Catiline Conspiracy & Jugurthine War – Sallust (1730)

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Catiline Conspiracy & Jugurthine War – Sallust (1730)

S$127.00

Title: Bellum Catilinarium, Et Jugurthinum: Ad Ultimam Wassii Editionem Diligenter Castigata, Cum Commentariis Johannis Min-ellii / Catiline Conspiracy/War & Jugurthine War
Author: Gaius Sallustius Crispus
Publisher: Societatis Stationariorum, Oxford, 1

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Title: Bellum Catilinarium, Et Jugurthinum: Ad Ultimam Wassii Editionem Diligenter Castigata, Cum Commentariis Johannis Min-ellii / Catiline Conspiracy/War & Jugurthine War
Author: Gaius Sallustius Crispus
Publisher: Societatis Stationariorum, Oxford, 1730. Extremely rare.
Condition: Hardcover, leather. Badly beat up, fragments pieced back together, but can be read. Interior is very clean. Pocket-sized: quite small. Contains an inscription from 1763.

All text is in Latin.

About the author (from wikipedia):

Gaius Sallustius Crispus, usually anglicised as Sallust (/ˈsæləst/; 86 – c. 35 BC) was a Roman historian, politician, and novus homo from a provincial plebeian family. Sallust was born at Amiternum in the country of the Sabines and was a popularis, opposer of the old Roman aristocracy throughout his career, and later a partisan of Julius Caesar. Sallust is the earliest known Roman historian with surviving works to his name, of which we have Catiline’s War (about the conspiracy in 63 BC of L. Sergius Catilina), The Jugurthine War (about Rome’s war against the Numidians from 111 to 105 BC), and the Histories (of which only fragments survive). Sallust was primarily influenced by the Greek historian Thucydides and amassed great (and ill-gotten) wealth from his governorship of Africa.

About the The Conspiracy of Catiline:

The Conspiracy of Catiline (Sallust’s first published work) contains the history of the memorable year 63. Sallust adopts the usually accepted view of Catiline, and describes him as the deliberate foe of law, order and morality, and does not give a comprehensive explanation of his views and intentions. (Note that Catiline had supported the party of Sulla, which Sallust had opposed.) Mommsen’s suggestion—that Sallust particularly wished to clear his patron (Caesar) of all complicity in the conspiracy—may have contained some truth.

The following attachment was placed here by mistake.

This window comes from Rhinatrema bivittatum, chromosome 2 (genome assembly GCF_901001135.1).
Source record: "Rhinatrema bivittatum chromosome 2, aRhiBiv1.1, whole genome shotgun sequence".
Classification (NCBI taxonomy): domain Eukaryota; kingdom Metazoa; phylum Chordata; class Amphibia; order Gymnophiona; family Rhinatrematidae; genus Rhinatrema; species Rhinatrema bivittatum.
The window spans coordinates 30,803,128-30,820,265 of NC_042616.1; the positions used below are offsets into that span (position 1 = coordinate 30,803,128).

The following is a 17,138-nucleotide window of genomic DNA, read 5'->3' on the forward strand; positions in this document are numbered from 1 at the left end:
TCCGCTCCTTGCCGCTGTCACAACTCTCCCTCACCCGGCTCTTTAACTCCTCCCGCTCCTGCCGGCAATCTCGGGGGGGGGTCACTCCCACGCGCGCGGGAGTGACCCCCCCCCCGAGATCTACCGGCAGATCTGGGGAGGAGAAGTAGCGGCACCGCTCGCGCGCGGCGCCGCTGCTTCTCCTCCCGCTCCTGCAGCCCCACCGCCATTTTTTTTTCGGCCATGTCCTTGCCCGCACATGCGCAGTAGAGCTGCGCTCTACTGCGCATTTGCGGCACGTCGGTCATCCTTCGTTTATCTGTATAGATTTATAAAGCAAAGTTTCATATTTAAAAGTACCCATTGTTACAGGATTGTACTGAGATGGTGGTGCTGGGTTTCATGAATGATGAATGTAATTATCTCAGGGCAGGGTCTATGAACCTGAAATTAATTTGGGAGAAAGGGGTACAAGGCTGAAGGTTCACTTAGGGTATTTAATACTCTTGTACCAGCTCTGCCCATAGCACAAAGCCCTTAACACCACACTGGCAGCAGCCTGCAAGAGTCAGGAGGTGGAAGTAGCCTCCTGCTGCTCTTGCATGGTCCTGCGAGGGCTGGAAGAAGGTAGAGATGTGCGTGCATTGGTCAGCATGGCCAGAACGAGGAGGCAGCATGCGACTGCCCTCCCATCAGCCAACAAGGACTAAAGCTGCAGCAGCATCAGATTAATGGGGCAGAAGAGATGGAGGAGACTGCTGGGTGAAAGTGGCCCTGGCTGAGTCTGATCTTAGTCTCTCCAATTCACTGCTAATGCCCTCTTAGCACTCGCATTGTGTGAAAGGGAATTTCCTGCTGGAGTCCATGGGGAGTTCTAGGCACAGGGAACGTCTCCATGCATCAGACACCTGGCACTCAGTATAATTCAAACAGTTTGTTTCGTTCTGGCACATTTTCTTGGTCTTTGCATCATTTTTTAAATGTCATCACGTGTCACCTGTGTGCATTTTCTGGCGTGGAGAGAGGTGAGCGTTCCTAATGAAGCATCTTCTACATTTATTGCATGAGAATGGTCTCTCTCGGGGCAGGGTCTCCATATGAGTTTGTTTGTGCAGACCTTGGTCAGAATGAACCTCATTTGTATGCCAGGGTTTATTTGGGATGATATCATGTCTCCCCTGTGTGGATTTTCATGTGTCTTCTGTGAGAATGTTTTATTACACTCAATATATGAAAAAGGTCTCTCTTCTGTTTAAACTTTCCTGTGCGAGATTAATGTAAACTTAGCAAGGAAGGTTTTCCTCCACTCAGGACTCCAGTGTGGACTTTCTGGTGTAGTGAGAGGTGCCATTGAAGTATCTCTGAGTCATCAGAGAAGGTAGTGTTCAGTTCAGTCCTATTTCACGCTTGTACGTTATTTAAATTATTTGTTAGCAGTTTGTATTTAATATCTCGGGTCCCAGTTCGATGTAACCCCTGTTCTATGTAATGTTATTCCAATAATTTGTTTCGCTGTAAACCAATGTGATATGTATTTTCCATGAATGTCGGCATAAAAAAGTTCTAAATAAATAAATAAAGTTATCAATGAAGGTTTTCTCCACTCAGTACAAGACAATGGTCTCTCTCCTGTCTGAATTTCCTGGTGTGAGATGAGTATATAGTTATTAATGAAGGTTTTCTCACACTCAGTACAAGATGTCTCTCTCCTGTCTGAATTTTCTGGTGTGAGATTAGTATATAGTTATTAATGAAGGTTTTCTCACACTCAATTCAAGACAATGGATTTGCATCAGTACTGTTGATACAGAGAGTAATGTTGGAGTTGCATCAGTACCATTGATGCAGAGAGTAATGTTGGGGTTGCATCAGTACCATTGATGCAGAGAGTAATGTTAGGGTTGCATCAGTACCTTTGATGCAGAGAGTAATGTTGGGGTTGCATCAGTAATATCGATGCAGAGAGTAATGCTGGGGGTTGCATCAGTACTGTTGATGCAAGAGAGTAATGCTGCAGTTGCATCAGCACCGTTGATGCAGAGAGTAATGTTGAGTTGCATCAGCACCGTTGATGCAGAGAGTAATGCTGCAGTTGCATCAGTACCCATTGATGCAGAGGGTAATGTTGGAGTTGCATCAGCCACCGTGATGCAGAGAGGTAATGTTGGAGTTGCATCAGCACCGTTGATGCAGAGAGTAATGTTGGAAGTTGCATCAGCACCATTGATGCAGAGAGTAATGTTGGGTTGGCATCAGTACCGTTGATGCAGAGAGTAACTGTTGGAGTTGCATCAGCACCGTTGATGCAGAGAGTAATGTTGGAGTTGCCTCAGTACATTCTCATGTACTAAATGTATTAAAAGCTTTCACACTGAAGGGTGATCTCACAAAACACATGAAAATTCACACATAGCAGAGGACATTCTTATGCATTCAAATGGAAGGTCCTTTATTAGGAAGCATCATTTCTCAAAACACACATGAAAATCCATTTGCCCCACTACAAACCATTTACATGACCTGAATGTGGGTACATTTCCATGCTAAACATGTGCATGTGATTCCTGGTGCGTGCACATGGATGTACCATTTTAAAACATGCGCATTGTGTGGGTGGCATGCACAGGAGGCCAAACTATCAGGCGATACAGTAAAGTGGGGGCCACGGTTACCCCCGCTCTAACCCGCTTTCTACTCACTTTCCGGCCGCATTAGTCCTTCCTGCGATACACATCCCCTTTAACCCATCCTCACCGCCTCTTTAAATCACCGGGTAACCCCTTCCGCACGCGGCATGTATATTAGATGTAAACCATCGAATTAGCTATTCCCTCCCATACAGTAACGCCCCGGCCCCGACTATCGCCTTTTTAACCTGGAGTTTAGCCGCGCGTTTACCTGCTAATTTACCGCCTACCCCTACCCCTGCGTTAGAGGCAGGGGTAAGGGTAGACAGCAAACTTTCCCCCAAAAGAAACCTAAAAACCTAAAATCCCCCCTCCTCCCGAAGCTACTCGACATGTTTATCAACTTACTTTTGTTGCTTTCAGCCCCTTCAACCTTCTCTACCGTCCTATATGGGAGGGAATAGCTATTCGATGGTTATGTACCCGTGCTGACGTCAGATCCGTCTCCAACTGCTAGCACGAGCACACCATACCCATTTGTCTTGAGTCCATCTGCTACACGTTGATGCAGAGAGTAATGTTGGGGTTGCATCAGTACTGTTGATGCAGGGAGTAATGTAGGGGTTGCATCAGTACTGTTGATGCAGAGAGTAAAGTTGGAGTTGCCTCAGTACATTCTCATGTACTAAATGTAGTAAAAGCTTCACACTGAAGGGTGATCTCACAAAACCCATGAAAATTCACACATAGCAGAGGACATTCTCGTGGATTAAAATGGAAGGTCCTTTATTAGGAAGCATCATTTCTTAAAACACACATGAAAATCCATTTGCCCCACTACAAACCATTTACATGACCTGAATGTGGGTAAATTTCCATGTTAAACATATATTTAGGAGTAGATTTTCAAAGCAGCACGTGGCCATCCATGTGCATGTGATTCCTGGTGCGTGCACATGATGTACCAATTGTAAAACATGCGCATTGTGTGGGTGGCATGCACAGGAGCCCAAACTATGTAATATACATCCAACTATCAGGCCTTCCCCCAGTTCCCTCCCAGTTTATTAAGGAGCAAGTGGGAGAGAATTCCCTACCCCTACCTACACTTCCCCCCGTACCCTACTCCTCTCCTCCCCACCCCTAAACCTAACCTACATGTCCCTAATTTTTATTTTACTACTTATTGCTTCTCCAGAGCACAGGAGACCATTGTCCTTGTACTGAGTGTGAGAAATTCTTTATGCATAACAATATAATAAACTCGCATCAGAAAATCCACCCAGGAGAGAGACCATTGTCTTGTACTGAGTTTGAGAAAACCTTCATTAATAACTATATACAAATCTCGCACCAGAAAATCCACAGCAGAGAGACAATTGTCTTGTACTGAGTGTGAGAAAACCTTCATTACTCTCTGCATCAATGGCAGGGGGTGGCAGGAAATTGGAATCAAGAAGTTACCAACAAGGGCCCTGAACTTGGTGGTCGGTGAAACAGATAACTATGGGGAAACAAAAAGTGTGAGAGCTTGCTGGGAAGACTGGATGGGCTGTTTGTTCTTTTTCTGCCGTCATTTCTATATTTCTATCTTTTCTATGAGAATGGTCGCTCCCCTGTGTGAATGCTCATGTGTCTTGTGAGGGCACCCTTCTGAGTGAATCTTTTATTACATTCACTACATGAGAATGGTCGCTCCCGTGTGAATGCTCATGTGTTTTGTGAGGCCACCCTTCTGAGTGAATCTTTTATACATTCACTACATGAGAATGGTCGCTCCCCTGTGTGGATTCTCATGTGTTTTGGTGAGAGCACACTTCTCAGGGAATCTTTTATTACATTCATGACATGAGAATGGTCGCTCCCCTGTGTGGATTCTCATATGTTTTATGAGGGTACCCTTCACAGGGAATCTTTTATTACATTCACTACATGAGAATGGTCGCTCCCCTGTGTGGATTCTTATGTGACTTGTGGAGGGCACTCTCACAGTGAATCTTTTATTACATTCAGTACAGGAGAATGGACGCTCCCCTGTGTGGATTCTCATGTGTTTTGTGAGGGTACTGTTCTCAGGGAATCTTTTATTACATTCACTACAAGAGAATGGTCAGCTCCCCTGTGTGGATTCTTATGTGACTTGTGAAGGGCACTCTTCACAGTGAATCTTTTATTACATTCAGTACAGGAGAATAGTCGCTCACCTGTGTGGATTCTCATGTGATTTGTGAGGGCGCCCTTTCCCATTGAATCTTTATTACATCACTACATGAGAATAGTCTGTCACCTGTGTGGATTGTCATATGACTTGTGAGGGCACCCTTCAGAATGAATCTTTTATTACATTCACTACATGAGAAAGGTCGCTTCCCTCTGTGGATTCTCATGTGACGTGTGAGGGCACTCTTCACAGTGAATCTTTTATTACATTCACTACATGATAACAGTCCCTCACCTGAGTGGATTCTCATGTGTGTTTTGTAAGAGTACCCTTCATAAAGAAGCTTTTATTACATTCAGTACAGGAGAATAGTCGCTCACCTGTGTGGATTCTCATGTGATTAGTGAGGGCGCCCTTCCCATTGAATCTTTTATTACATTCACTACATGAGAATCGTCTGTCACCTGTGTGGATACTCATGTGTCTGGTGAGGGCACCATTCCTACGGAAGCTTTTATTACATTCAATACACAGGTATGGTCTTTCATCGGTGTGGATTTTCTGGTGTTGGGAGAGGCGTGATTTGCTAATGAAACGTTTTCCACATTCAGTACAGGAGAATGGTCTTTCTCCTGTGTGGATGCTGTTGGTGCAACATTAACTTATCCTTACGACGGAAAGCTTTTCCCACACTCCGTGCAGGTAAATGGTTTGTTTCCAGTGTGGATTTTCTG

In writing about the conspiracy of Catiline, Sallust’s tone, style, and descriptions of aristocratic behavior show that he was deeply troubled by the moral decline of Rome. While he inveighs against Catiline’s depraved character and vicious actions, he does not fail to state that the man had many noble traits, indeed all that a Roman man needed to succeed. In particular, Sallust shows Catiline as deeply courageous in his final battle.

This subject gave Sallust the opportunity to show off his rhetoric at the expense of the old Roman aristocracy, whose degeneracy he delighted to paint in the blackest colours.

The work probably was written between 44 and 40 BC, or between 42 and 41 BC according to Der Kleine Pauly. However, Louis MacKay proposed a different dating. According to him, The Conspiracy was prepared by Sallust in 50 BC as a political pamphlet, but was not published; after the Civil War Sallust reviewed and finally published it.

The work does not have any traces of personal experience, and the most common explanation is Sallust’s military service during this period. The main source for this work is De Consulatu Suo by Cicero.

About the Jugurthine War:

Jugurthine War is a brief monograph recording the war against Jugurtha in Numidia from c. 112 BC to 105 BC. Its true value lies in the introduction of Marius and Sulla to the Roman political scene and the beginning of their rivalry. Sallust’s time as governor of Africa Nova ought to have let the author develop a solid geographical and ethnographical background to the war; however, this is not evident in the monograph, despite a diversion on the subject, because Sallust’s priority in the Jugurthine War, as with the Catiline Conspiracy, is to use history as a vehicle for his judgement on the slow destruction of Roman morality and politics.